Have You Heard Of Wabi-Sabi Gardening?

If you’ve been spending more time in your outdoor space during lockdown and have even become more attached to gardening, have you considered what you’ll do when you have less time at home as life returns to normal?

Don’t worry, as there is a Japanese approach to gardening that might appeal to you. Wabi-sabi, as horticulturist Michael Perry explained to the Yorkshire Post, comes from Buddhist teachings and allows you to take a more relaxed approach to gardening.

“It’s basically allowing nature to influence and enhance man-made objects,” Mr Perry explained. In a garden setting, that might mean that you allow your plants to intermingle or let moss grow on your paving.

“You can do it in whatever space, allowing nature to come in and letting the garden age naturally,” he suggested.

Of course, you also want your garden to be a space that you enjoy spending time in. If you feel as though your outdoor space needs a bit of work, you could consider using landscaping services in London to get you started.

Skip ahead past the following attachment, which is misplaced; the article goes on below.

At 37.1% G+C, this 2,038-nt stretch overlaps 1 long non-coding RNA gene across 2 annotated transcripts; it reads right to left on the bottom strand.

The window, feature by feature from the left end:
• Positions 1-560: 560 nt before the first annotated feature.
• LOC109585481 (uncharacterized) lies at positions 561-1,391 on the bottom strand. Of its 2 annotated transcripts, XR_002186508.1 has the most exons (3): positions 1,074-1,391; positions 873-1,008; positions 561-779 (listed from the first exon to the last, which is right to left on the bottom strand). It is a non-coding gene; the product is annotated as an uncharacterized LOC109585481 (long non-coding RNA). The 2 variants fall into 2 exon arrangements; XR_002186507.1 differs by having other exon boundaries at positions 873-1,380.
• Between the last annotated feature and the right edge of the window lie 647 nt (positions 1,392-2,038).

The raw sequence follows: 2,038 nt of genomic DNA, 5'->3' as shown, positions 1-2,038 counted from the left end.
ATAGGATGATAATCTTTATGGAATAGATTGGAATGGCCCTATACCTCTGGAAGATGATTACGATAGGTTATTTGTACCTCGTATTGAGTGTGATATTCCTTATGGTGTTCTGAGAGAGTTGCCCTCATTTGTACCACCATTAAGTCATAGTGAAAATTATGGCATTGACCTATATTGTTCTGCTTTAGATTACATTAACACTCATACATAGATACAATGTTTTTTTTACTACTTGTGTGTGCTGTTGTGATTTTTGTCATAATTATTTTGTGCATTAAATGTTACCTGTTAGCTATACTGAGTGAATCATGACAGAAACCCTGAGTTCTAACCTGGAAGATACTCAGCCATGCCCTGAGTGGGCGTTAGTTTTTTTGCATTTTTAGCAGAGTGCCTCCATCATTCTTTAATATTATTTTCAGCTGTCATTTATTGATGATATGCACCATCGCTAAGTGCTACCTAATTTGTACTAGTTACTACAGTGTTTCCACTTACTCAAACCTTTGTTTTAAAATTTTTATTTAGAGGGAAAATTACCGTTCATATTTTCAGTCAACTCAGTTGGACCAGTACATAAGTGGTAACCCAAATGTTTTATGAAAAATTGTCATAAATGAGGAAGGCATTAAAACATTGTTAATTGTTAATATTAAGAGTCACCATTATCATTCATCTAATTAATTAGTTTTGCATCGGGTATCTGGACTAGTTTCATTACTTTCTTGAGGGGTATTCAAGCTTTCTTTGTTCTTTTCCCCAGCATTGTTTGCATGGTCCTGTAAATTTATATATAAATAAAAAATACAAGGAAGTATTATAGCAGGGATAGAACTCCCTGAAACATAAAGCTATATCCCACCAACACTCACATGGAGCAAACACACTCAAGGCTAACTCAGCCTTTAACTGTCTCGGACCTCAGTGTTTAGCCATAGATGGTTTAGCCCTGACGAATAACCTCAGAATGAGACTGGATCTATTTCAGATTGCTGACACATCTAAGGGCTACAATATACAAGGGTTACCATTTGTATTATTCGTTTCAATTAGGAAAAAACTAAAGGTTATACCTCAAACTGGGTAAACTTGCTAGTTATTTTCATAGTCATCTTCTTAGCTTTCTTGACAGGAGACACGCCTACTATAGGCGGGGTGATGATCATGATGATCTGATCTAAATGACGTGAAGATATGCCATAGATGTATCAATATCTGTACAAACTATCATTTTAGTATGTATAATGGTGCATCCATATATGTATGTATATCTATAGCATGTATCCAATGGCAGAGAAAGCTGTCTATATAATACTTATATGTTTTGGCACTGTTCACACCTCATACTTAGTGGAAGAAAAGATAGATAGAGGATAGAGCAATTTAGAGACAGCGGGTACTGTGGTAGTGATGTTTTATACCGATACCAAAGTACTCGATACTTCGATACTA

If the concept of Wabi-sabi appeals to you, tell your garden designer that this is the way you’d like to manage your garden.

One of the best ways to embrace the concept is to let hard landscaping features, such as walls and rocks, age, according to Mr Perry. Letting climbing plants “run a bit more wild on that than you usually would”, is another way to approach it, he added.

This ties in with the ‘Leave It Wild’ campaign currently being run by the Wildlife Trusts in the UK, which have been urging people to leave their lawns unmowed to mark International Biodiversity Day on 22 May, New Shopper reported. Growing bee and butterfly-friendly plants is also recommended.